Of Time and the City ( M): Terence Davies’s elegiac semidocumentary explores his love-hate relationship with his home city, Liverpool, from which he now feels alienated. This strangely beautiful and personal film consists of archival material, poetry readings, music of various kinds and the director’s thoughts on the things that matter to him. A haunting experience from the director of Distant Voices, Still Lives . — David Stratton
Love the Beast ( M): Eric Bana shares his love of motor racing in this engaging documentary about his favourite car, a 1974 Falcon coupe. While the film never really surprises us, Bana directs with an affectionate eye for the minutiae of an innocent obsession that will charm like-minded fans. — Evan Williams
Appaloosa ( M): Ed Harris directs this enjoyably traditional western, and co-stars with Viggo Mortensen as a gunfighter hired to clean up a town threatened by rancher Jeremy Irons. Renee Zellweger is the film’s wild card, her character taking the narrative in unexpected directions. There are tributes to classics such as Rio Bravo and Warlock , and fine wide-screen photography by Dean Semler. — D. S.
( MA15+): Violent and incoherent comic-strip adventure set in an alternative 1985 and directed by Zack Snyder from a graphic novel that charts the internal feuds and psychopathic vendettas of a group of superheroes. Odd flashes of imagination are drowned in stylistic overkill and a strange air of pretentiousness. With Billy Crudup, Patrick Wilson and Jackie Earle Haley. — E. W.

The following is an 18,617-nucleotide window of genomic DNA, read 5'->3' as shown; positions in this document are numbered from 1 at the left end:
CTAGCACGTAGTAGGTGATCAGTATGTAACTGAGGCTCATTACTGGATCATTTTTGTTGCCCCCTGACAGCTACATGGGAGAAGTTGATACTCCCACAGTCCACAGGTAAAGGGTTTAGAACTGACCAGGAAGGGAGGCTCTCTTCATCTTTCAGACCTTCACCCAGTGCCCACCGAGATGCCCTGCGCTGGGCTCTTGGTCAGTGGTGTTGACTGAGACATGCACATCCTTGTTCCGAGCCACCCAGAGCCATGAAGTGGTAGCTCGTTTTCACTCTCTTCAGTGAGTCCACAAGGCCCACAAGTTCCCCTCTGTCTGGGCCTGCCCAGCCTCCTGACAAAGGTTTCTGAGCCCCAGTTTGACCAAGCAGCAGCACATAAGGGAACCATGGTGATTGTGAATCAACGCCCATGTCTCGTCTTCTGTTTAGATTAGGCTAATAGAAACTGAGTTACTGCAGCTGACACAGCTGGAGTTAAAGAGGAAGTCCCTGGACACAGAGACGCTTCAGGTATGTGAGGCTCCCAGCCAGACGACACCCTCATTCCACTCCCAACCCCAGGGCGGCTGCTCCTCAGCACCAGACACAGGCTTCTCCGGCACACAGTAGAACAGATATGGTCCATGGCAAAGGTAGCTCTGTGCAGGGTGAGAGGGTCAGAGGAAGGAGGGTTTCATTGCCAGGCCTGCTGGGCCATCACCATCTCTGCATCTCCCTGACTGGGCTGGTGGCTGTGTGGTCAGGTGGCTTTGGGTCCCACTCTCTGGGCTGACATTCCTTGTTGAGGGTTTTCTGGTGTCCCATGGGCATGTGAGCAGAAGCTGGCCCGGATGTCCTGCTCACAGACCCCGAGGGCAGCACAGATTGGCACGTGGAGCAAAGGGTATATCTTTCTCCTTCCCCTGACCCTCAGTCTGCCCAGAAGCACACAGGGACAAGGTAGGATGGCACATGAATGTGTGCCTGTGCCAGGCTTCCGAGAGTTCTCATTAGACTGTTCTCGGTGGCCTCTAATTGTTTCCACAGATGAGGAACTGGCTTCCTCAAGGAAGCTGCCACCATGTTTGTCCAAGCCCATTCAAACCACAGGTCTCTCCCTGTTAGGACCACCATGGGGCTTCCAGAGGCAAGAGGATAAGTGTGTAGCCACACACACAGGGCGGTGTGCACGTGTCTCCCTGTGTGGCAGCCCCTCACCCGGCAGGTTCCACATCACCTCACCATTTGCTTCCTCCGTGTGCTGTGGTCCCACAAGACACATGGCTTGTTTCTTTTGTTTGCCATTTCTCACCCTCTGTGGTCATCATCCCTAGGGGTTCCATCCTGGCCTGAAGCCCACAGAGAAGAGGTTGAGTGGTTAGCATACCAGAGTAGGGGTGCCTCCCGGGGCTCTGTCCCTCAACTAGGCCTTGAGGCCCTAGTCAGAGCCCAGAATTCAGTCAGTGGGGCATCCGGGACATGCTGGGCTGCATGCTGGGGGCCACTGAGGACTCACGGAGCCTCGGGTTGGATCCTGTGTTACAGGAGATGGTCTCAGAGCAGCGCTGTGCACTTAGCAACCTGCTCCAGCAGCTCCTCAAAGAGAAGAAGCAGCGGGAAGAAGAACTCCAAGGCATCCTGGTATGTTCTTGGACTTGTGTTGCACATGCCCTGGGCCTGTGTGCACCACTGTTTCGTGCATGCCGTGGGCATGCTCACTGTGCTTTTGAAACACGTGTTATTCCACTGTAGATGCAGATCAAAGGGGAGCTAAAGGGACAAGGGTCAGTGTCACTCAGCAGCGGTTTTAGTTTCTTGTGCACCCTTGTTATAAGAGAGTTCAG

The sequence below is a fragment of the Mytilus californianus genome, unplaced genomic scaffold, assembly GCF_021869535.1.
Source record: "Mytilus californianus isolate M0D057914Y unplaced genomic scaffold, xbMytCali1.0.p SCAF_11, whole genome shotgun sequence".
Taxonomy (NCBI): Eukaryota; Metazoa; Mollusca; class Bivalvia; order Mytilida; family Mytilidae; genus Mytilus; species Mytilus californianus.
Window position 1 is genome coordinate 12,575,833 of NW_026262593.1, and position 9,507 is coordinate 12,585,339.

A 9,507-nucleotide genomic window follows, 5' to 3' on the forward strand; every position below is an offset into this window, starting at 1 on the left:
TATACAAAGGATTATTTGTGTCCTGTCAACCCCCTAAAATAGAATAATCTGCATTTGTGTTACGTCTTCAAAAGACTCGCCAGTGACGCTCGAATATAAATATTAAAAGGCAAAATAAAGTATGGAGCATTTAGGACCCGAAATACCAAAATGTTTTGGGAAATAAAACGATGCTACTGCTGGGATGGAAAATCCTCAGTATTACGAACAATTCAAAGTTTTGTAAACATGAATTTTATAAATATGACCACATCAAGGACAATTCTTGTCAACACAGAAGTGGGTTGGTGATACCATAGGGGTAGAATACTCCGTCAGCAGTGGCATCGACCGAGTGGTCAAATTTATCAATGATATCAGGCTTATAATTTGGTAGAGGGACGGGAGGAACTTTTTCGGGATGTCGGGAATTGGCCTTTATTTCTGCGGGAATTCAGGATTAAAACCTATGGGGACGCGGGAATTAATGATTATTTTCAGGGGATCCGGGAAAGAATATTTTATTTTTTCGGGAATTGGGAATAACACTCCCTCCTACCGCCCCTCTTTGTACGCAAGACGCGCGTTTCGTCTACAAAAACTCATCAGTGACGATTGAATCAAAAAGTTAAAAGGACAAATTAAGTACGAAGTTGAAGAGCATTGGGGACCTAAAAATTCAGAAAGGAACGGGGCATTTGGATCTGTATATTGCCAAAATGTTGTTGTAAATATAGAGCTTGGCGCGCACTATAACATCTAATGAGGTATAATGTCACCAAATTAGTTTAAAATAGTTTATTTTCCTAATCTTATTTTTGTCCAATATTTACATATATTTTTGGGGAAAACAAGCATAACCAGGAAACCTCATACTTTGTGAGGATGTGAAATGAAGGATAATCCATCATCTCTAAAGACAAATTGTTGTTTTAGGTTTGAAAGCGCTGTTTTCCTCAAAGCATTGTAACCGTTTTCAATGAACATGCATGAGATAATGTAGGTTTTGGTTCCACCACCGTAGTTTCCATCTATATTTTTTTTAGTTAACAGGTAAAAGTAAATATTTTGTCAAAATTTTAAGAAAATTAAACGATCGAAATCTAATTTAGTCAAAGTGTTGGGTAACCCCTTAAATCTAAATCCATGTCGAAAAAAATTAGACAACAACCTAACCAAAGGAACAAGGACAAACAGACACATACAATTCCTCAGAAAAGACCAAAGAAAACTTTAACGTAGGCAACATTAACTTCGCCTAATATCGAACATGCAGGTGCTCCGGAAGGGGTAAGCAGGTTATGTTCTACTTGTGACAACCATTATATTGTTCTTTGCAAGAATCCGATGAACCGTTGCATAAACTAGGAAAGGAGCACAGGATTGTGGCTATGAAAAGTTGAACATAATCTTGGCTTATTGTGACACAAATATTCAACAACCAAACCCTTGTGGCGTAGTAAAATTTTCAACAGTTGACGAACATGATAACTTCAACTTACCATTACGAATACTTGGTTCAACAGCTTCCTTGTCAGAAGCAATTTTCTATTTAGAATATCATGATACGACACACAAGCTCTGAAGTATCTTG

Enjoyable: A scene from Appaloosa
( G): For all its whimsical excesses, this strange film from New Zealand is a charming celebration of English eccentricity, set in Edwardian London and involving dogs, rare wines, spiritualism and other ingredients. Lovely performances from Sam Neill and Peter O’Toole. — E. W.
( M): A mustsee Australian film, directed by David Field and written by its leading man, George Basha, who plays a Lebanese-Australian determined to stop his brother from becoming a criminal. Set against the race riots in Sydney’s Cronulla, this is a powerfully authentic drama. — D. S.
( M): Oliver Stone’s film about George W. Bush, part biopic and part political narrative, is a pungent, absorbing and surprisingly sympathetic portrait, laying much of the blame for his spectacular misfortunes on a troubled relationship with his father. Josh Brolin, as Bush, gives us a compelling study of a likable but inadequate man. — E. W.
( PG): A very modest romance, set in London, between two lonely people, an American ( Dustin Hoffman) and an Englishwoman ( Emma Thompson). A low-key, familiar love story that is elevated by the skills of two fine actors in top form. — D. S.